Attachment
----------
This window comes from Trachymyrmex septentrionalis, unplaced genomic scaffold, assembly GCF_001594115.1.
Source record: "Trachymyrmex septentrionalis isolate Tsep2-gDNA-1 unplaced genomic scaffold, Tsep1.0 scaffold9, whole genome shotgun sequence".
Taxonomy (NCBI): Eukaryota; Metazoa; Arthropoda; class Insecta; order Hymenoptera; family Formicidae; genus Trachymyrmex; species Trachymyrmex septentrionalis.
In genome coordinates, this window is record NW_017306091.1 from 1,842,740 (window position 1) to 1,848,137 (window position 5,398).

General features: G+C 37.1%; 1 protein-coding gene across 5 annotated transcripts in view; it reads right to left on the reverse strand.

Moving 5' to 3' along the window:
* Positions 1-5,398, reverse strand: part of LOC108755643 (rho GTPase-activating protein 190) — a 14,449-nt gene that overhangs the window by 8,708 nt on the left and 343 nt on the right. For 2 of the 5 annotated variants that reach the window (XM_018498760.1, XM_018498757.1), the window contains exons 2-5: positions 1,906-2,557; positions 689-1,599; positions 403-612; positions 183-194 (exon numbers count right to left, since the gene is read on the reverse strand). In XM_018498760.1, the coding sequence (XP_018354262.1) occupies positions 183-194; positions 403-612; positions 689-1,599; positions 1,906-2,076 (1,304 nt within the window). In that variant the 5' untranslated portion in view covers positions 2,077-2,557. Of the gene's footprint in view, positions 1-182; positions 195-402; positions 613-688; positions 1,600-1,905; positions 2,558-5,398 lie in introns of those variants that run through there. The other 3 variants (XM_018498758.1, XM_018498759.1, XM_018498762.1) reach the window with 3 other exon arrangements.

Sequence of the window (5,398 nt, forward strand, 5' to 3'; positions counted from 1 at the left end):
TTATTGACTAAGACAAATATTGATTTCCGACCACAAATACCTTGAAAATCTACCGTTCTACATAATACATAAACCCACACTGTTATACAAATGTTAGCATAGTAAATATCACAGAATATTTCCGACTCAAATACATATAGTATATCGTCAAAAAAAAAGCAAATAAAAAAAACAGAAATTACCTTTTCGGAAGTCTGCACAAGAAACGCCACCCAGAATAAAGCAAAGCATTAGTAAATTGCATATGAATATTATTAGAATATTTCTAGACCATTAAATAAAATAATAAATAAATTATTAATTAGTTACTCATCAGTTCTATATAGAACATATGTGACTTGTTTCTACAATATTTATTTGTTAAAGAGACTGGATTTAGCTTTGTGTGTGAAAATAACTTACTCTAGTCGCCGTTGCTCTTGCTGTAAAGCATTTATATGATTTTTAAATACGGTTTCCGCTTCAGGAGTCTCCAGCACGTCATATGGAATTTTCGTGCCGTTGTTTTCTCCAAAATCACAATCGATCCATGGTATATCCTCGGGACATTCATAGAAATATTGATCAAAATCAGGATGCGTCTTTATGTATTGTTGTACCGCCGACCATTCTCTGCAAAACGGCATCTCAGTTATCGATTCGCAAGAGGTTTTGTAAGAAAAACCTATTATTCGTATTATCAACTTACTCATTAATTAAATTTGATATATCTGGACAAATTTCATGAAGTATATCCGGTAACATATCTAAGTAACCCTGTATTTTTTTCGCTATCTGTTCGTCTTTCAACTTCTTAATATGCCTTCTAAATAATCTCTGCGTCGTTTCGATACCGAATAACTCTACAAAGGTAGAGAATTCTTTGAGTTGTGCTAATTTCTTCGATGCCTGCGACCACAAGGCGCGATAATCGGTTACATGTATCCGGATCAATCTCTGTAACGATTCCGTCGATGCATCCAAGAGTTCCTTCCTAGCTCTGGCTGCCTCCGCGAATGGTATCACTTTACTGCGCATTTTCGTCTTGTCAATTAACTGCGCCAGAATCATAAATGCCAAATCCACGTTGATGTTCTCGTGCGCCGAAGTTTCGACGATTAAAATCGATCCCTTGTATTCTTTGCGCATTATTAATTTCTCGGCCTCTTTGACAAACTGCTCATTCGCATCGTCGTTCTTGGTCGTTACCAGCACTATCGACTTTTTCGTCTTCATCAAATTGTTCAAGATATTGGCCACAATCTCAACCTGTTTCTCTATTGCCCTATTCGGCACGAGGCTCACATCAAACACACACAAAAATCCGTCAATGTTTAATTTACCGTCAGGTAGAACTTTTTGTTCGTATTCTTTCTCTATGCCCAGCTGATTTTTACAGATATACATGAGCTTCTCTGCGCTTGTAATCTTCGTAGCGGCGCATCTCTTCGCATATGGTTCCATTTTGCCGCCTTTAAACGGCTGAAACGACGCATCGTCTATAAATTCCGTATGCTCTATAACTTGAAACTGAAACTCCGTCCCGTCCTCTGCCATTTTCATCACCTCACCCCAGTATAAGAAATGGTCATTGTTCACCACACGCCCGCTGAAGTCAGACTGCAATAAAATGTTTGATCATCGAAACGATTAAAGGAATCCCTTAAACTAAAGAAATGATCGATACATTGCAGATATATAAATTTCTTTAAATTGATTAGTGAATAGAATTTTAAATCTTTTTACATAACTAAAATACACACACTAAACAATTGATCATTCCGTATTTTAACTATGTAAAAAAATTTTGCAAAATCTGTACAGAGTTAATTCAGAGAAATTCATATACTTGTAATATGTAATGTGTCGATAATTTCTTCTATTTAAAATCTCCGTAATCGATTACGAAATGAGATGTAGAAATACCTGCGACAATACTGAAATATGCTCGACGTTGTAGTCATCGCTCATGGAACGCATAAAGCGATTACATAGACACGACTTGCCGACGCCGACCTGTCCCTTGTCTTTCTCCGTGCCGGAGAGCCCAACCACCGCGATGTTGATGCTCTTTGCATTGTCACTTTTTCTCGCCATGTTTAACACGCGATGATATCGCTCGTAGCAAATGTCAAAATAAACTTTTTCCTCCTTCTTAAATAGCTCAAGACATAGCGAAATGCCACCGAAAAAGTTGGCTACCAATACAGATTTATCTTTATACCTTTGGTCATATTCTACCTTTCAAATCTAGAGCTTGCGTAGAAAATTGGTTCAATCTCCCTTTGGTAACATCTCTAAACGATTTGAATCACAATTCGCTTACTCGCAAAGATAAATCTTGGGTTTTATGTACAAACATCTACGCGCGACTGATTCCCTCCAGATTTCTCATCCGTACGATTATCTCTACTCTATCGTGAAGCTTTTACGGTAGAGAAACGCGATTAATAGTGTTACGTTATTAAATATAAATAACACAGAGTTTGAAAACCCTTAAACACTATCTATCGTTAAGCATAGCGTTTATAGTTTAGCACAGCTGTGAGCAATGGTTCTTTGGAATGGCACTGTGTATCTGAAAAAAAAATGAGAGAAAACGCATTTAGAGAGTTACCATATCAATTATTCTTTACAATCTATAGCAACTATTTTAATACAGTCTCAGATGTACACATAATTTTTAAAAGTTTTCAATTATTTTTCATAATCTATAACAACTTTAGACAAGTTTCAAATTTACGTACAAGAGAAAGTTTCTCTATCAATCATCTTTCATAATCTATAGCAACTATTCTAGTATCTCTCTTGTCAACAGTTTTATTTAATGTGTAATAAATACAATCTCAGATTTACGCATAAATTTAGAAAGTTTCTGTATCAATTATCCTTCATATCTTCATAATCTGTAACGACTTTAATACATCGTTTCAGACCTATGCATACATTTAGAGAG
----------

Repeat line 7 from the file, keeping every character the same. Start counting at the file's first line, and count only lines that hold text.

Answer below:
* Positions 1-5,398, reverse strand: part of LOC108755643 (rho GTPase-activating protein 190) — a 14,449-nt gene that overhangs the window by 8,708 nt on the left and 343 nt on the right. For 2 of the 5 annotated variants that reach the window (XM_018498760.1, XM_018498757.1), the window contains exons 2-5: positions 1,906-2,557; positions 689-1,599; positions 403-612; positions 183-194 (exon numbers count right to left, since the gene is read on the reverse strand). In XM_018498760.1, the coding sequence (XP_018354262.1) occupies positions 183-194; positions 403-612; positions 689-1,599; positions 1,906-2,076 (1,304 nt within the window). In that variant the 5' untranslated portion in view covers positions 2,077-2,557. Of the gene's footprint in view, positions 1-182; positions 195-402; positions 613-688; positions 1,600-1,905; positions 2,558-5,398 lie in introns of those variants that run through there. The other 3 variants (XM_018498758.1, XM_018498759.1, XM_018498762.1) reach the window with 3 other exon arrangements.